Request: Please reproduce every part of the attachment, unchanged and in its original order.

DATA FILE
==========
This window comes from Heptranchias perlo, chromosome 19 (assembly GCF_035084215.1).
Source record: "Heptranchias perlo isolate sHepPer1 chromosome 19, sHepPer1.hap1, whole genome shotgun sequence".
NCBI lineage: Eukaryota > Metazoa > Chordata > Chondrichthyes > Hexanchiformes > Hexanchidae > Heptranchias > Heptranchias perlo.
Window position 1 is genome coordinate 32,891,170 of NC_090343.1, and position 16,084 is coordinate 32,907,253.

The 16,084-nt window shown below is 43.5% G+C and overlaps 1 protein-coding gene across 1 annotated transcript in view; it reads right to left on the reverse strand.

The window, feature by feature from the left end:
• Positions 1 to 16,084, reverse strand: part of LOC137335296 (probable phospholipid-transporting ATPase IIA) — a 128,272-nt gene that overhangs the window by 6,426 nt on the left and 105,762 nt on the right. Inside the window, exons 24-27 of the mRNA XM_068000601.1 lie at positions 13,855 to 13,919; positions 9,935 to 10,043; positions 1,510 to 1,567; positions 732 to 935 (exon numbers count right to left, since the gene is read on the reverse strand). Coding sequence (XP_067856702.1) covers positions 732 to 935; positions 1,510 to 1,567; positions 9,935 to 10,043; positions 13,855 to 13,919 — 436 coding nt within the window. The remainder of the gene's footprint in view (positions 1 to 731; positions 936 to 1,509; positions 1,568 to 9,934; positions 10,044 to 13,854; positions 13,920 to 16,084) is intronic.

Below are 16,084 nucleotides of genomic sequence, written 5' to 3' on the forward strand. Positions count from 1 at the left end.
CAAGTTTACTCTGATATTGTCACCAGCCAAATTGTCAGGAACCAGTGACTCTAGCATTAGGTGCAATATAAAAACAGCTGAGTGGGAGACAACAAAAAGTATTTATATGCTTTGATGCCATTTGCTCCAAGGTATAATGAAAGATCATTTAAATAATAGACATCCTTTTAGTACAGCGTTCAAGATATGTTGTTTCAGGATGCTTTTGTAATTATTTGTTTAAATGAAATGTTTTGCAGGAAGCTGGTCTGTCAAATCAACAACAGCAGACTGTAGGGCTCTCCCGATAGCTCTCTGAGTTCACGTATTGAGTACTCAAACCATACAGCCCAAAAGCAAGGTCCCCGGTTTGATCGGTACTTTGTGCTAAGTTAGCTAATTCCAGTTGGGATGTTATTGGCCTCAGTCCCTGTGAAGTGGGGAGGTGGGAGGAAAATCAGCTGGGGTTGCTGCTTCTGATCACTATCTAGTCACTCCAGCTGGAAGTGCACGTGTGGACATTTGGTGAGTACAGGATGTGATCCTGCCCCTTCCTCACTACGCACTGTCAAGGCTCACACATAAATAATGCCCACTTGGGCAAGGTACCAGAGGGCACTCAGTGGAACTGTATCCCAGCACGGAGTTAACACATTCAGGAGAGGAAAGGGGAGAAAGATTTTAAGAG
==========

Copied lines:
This window comes from Heptranchias perlo, chromosome 19 (assembly GCF_035084215.1).
Source record: "Heptranchias perlo isolate sHepPer1 chromosome 19, sHepPer1.hap1, whole genome shotgun sequence".
NCBI lineage: Eukaryota > Metazoa > Chordata > Chondrichthyes > Hexanchiformes > Hexanchidae > Heptranchias > Heptranchias perlo.
Window position 1 is genome coordinate 32,891,170 of NC_090343.1, and position 16,084 is coordinate 32,907,253.

The 16,084-nt window shown below is 43.5% G+C and overlaps 1 protein-coding gene across 1 annotated transcript in view; it reads right to left on the reverse strand.

The window, feature by feature from the left end:
• Positions 1 to 16,084, reverse strand: part of LOC137335296 (probable phospholipid-transporting ATPase IIA) — a 128,272-nt gene that overhangs the window by 6,426 nt on the left and 105,762 nt on the right. Inside the window, exons 24-27 of the mRNA XM_068000601.1 lie at positions 13,855 to 13,919; positions 9,935 to 10,043; positions 1,510 to 1,567; positions 732 to 935 (exon numbers count right to left, since the gene is read on the reverse strand). Coding sequence (XP_067856702.1) covers positions 732 to 935; positions 1,510 to 1,567; positions 9,935 to 10,043; positions 13,855 to 13,919 — 436 coding nt within the window. The remainder of the gene's footprint in view (positions 1 to 731; positions 936 to 1,509; positions 1,568 to 9,934; positions 10,044 to 13,854; positions 13,920 to 16,084) is intronic.

Below are 16,084 nucleotides of genomic sequence, written 5' to 3' on the forward strand. Positions count from 1 at the left end.
CAAGTTTACTCTGATATTGTCACCAGCCAAATTGTCAGGAACCAGTGACTCTAGCATTAGGTGCAATATAAAAACAGCTGAGTGGGAGACAACAAAAAGTATTTATATGCTTTGATGCCATTTGCTCCAAGGTATAATGAAAGATCATTTAAATAATAGACATCCTTTTAGTACAGCGTTCAAGATATGTTGTTTCAGGATGCTTTTGTAATTATTTGTTTAAATGAAATGTTTTGCAGGAAGCTGGTCTGTCAAATCAACAACAGCAGACTGTAGGGCTCTCCCGATAGCTCTCTGAGTTCACGTATTGAGTACTCAAACCATACAGCCCAAAAGCAAGGTCCCCGGTTTGATCGGTACTTTGTGCTAAGTTAGCTAATTCCAGTTGGGATGTTATTGGCCTCAGTCCCTGTGAAGTGGGGAGGTGGGAGGAAAATCAGCTGGGGTTGCTGCTTCTGATCACTATCTAGTCACTCCAGCTGGAAGTGCACGTGTGGACATTTGGTGAGTACAGGATGTGATCCTGCCCCTTCCTCACTACGCACTGTCAAGGCTCACACATAAATAATGCCCACTTGGGCAAGGTACCAGAGGGCACTCAGTGGAACTGTATCCCAGCACGGAGTTAACACATTCAGGAGAGGAAAGGGGAGAAAGATTTTAAGAG